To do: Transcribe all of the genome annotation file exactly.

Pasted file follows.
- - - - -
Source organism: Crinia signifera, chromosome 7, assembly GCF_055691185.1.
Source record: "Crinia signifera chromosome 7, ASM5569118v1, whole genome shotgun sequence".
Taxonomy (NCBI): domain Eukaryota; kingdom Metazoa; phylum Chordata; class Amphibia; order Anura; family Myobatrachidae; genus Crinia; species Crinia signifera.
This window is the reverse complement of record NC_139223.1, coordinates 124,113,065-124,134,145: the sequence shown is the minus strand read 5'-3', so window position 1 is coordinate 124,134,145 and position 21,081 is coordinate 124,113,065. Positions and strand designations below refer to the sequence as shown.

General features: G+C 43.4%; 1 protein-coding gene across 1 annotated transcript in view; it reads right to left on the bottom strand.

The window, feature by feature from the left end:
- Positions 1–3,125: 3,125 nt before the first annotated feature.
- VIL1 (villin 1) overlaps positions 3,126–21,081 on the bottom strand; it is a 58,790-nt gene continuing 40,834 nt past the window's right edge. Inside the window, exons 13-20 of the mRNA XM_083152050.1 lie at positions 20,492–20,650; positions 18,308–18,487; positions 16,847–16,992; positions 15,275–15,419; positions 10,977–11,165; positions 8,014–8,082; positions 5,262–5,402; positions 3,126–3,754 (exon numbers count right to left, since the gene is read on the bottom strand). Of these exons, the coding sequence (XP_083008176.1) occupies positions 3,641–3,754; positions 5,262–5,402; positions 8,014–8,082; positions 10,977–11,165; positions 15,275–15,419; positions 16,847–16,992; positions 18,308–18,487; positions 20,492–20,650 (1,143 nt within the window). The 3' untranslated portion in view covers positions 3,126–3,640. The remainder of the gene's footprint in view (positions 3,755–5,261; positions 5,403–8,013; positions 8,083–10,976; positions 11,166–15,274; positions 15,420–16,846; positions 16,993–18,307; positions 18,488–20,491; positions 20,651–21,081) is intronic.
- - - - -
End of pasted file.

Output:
Source organism: Crinia signifera, chromosome 7, assembly GCF_055691185.1.
Source record: "Crinia signifera chromosome 7, ASM5569118v1, whole genome shotgun sequence".
Taxonomy (NCBI): domain Eukaryota; kingdom Metazoa; phylum Chordata; class Amphibia; order Anura; family Myobatrachidae; genus Crinia; species Crinia signifera.
This window is the reverse complement of record NC_139223.1, coordinates 124,113,065-124,134,145: the sequence shown is the minus strand read 5'-3', so window position 1 is coordinate 124,134,145 and position 21,081 is coordinate 124,113,065. Positions and strand designations below refer to the sequence as shown.

General features: G+C 43.4%; 1 protein-coding gene across 1 annotated transcript in view; it reads right to left on the bottom strand.

The window, feature by feature from the left end:
- Positions 1–3,125: 3,125 nt before the first annotated feature.
- VIL1 (villin 1) overlaps positions 3,126–21,081 on the bottom strand; it is a 58,790-nt gene continuing 40,834 nt past the window's right edge. Inside the window, exons 13-20 of the mRNA XM_083152050.1 lie at positions 20,492–20,650; positions 18,308–18,487; positions 16,847–16,992; positions 15,275–15,419; positions 10,977–11,165; positions 8,014–8,082; positions 5,262–5,402; positions 3,126–3,754 (exon numbers count right to left, since the gene is read on the bottom strand). Of these exons, the coding sequence (XP_083008176.1) occupies positions 3,641–3,754; positions 5,262–5,402; positions 8,014–8,082; positions 10,977–11,165; positions 15,275–15,419; positions 16,847–16,992; positions 18,308–18,487; positions 20,492–20,650 (1,143 nt within the window). The 3' untranslated portion in view covers positions 3,126–3,640. The remainder of the gene's footprint in view (positions 3,755–5,261; positions 5,403–8,013; positions 8,083–10,976; positions 11,166–15,274; positions 15,420–16,846; positions 16,993–18,307; positions 18,488–20,491; positions 20,651–21,081) is intronic.